From Press Release:
Tallinn International Drawing Triennial “Vaikne revolutsioon/Silent Revolution“, curated by Anu Juurak, expands upon the fears and hopes of today’s society and popularizes drawing in the context of contemporary art.
We live in the era of change and uncertainty. A short while ago we spoke about postmodernism dominating in the culture, liberal capitalism in the politics and economy and wellbeing in the social sphere. We have begun to comprehend that postmodernism has ended or has reached a deep crisis: the discourse of multiculturalism and identity is being shadowed by global integration; cultural relativism and deconstruction has been replaced with metamodernistic universality.
Technology has dramatically changed the way we experience reality and communicate with the world. In our minds physical distance and geographical dimension is becoming less of a barrier and a dividing line. Alongside physical space virtuality functions as shared public space that assembles, mediates and multiplies communication and information constantly in every direction making the world smaller and more accessible. Digitalized mass culture has sped up and magnified these processes massively.
The field of culture we live in is full of signs creating a new self-expression and a way to communicate. Travelling, cultural exchange and revaluation of history are not only daily topics, but also mark the important changes in the way we see the world and the adjustments we make due to it. Generally globalized sense and imagination requires a new form of art and presentation. In the context of uncertainty, drawing has become a particular favourite for artists.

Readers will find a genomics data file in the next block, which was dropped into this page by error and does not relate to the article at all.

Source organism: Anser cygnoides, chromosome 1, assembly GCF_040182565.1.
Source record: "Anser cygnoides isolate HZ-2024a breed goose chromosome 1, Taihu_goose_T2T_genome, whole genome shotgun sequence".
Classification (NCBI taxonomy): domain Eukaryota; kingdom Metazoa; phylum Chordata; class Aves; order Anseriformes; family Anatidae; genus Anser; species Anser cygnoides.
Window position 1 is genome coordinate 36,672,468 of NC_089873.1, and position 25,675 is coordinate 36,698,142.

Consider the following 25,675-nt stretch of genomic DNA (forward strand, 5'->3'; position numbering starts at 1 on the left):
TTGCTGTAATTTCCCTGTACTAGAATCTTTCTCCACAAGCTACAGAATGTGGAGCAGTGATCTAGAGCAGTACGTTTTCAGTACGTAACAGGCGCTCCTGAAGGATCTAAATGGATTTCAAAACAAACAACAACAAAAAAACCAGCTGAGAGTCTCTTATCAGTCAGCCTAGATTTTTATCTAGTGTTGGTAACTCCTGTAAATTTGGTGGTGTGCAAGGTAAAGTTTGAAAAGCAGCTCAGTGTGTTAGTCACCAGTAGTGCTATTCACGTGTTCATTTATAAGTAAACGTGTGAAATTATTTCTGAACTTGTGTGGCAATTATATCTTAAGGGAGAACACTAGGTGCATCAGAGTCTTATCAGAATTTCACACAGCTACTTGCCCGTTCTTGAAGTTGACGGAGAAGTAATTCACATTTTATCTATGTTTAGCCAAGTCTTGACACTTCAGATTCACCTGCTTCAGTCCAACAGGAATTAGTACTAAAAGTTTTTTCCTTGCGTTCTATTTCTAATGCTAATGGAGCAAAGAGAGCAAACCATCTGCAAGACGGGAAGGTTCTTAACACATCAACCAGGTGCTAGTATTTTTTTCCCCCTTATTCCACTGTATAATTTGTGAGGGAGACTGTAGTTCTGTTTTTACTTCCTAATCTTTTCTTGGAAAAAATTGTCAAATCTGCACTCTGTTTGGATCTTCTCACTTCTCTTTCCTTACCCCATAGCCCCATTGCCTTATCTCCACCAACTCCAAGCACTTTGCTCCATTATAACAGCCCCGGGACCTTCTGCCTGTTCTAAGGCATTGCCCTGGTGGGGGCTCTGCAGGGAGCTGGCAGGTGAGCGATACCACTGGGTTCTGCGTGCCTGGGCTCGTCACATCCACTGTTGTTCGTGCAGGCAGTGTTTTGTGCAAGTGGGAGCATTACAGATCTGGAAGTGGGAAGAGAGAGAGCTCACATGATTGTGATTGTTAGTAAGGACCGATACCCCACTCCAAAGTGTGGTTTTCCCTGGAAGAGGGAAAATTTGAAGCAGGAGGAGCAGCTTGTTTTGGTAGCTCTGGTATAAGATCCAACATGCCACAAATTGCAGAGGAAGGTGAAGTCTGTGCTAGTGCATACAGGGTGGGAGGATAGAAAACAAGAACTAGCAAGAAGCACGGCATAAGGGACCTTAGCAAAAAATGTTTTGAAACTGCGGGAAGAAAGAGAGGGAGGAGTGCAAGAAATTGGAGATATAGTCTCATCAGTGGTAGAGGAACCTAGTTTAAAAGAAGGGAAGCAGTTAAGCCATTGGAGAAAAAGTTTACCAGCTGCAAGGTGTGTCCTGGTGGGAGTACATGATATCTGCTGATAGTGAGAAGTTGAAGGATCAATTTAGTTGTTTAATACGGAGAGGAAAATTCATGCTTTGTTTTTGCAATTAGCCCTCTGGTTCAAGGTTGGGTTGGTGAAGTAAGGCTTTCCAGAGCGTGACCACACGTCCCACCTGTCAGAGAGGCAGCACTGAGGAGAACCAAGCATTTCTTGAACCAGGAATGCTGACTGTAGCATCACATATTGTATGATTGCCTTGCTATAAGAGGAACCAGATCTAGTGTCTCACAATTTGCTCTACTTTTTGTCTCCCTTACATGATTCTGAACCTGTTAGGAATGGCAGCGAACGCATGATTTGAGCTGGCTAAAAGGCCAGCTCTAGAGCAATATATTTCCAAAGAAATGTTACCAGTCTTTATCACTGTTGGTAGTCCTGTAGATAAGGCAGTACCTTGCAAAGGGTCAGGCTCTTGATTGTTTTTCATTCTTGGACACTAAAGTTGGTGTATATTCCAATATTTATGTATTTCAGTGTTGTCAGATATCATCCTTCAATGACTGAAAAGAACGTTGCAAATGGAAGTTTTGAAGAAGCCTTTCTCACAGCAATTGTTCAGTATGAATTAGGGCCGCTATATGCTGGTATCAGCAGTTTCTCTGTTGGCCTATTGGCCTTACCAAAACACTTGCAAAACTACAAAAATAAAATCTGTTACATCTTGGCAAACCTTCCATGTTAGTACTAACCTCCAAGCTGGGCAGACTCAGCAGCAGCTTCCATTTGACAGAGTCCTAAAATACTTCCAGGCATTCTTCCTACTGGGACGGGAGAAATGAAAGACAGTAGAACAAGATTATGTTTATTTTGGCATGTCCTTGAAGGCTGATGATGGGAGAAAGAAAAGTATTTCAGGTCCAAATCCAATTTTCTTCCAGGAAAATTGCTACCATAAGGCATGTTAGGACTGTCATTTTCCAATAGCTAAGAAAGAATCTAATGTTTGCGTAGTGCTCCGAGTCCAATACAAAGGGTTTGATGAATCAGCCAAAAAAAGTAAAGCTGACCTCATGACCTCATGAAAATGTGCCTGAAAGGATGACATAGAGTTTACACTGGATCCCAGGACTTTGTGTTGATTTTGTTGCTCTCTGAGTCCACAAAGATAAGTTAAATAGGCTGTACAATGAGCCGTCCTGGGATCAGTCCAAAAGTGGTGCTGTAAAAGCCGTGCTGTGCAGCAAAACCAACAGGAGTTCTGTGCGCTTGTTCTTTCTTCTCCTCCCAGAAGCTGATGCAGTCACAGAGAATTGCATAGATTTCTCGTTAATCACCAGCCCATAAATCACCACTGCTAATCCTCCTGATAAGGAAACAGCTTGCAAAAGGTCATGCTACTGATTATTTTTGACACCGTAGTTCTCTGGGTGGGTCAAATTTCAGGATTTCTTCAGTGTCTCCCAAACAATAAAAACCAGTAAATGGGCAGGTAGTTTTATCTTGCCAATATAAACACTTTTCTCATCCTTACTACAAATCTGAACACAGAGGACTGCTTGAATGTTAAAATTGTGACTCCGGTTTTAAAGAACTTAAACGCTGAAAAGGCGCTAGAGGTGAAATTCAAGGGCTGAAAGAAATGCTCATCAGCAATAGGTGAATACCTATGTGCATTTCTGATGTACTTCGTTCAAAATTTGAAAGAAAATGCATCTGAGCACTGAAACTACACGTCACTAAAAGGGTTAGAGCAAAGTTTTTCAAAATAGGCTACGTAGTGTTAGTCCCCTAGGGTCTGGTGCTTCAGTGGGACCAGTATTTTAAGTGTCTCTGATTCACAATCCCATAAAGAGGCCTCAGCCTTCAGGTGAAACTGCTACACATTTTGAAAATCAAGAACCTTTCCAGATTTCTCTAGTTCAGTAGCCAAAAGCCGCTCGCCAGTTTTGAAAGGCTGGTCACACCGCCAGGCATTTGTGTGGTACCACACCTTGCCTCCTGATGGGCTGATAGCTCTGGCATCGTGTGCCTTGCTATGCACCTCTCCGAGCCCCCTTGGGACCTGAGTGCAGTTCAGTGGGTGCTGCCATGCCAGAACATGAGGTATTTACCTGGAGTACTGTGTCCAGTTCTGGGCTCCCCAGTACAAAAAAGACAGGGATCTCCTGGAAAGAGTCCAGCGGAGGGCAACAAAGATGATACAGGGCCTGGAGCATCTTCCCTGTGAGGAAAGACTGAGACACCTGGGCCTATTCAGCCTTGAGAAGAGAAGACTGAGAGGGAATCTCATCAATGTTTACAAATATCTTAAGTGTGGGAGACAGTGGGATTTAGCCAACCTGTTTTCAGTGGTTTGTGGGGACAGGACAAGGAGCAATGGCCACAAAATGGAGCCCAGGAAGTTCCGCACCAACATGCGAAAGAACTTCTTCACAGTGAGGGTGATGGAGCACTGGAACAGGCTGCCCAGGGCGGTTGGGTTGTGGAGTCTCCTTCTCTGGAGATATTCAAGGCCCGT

The return of drawing as a free and independent medium is called “silent revolution” and it started in the 1960's when the discourse of planning, designing and then finishing (into a “real” medium) the artwork was overthrown. This change placed drawing as a medium in the midpoint of artwork and deconstruction of exhibiting, showing a new way how art could be understood. In drawing, artists have always valued the process and the fact that it is never finished.
Nowadays we approach art as a process of thinking and value the privacy and subjectivity in it. Art is experimental and analytical and it involves multifaceted culture, genres and forms of media. One social viewpoint, material or language is interpreted to another investigating the meanings behind iconic images and commenting political media events.
We live in the times of change and uncertainty. Exhibition “Silent Revolution” deals with the acknowledgment of hopes and fears on a personal level as well as in society where it is analyzing and demystifying the psychological and semiotic mechanisms.
The curator has used the titles „Hell“ (1930-32), „Melancholia“ (1933) and „Young Arab“ (1940) of Estonian most famous drawer and cosmopolitan world citizen Eduard Wiiralt's works' as a metaphor to exteriorize various themes featured in the exhibition. Hopefully the given timeline will help the viewer to understand the novelty as well as universality of the happening processes.
/Curator, Anu Juurak